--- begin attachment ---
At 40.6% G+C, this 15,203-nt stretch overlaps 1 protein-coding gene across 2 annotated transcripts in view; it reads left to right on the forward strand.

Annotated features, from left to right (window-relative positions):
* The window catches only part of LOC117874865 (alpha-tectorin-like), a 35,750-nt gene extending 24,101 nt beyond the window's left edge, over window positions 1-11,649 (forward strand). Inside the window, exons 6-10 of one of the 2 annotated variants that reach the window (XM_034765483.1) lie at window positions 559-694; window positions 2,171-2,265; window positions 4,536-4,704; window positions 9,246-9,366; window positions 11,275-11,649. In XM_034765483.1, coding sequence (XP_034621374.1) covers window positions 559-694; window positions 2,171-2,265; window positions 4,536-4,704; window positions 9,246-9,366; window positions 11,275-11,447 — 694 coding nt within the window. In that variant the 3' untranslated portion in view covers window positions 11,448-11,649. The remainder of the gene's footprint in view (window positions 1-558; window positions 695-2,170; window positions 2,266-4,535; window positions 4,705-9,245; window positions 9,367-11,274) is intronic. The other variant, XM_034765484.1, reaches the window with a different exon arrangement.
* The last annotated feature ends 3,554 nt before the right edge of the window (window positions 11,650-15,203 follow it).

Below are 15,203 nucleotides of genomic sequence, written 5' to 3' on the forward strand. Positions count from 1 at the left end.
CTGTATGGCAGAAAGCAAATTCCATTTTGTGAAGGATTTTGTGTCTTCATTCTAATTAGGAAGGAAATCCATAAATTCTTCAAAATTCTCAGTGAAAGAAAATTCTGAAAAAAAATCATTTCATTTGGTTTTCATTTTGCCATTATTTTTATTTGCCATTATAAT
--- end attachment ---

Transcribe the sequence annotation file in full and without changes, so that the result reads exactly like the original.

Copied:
At 40.6% G+C, this 15,203-nt stretch overlaps 1 protein-coding gene across 2 annotated transcripts in view; it reads left to right on the forward strand.

Annotated features, from left to right (window-relative positions):
* The window catches only part of LOC117874865 (alpha-tectorin-like), a 35,750-nt gene extending 24,101 nt beyond the window's left edge, over window positions 1-11,649 (forward strand). Inside the window, exons 6-10 of one of the 2 annotated variants that reach the window (XM_034765483.1) lie at window positions 559-694; window positions 2,171-2,265; window positions 4,536-4,704; window positions 9,246-9,366; window positions 11,275-11,649. In XM_034765483.1, coding sequence (XP_034621374.1) covers window positions 559-694; window positions 2,171-2,265; window positions 4,536-4,704; window positions 9,246-9,366; window positions 11,275-11,447 — 694 coding nt within the window. In that variant the 3' untranslated portion in view covers window positions 11,448-11,649. The remainder of the gene's footprint in view (window positions 1-558; window positions 695-2,170; window positions 2,266-4,535; window positions 4,705-9,245; window positions 9,367-11,274) is intronic. The other variant, XM_034765484.1, reaches the window with a different exon arrangement.
* The last annotated feature ends 3,554 nt before the right edge of the window (window positions 11,650-15,203 follow it).

Below are 15,203 nucleotides of genomic sequence, written 5' to 3' on the forward strand. Positions count from 1 at the left end.
CTGTATGGCAGAAAGCAAATTCCATTTTGTGAAGGATTTTGTGTCTTCATTCTAATTAGGAAGGAAATCCATAAATTCTTCAAAATTCTCAGTGAAAGAAAATTCTGAAAAAAAATCATTTCATTTGGTTTTCATTTTGCCATTATTTTTATTTGCCATTATAAT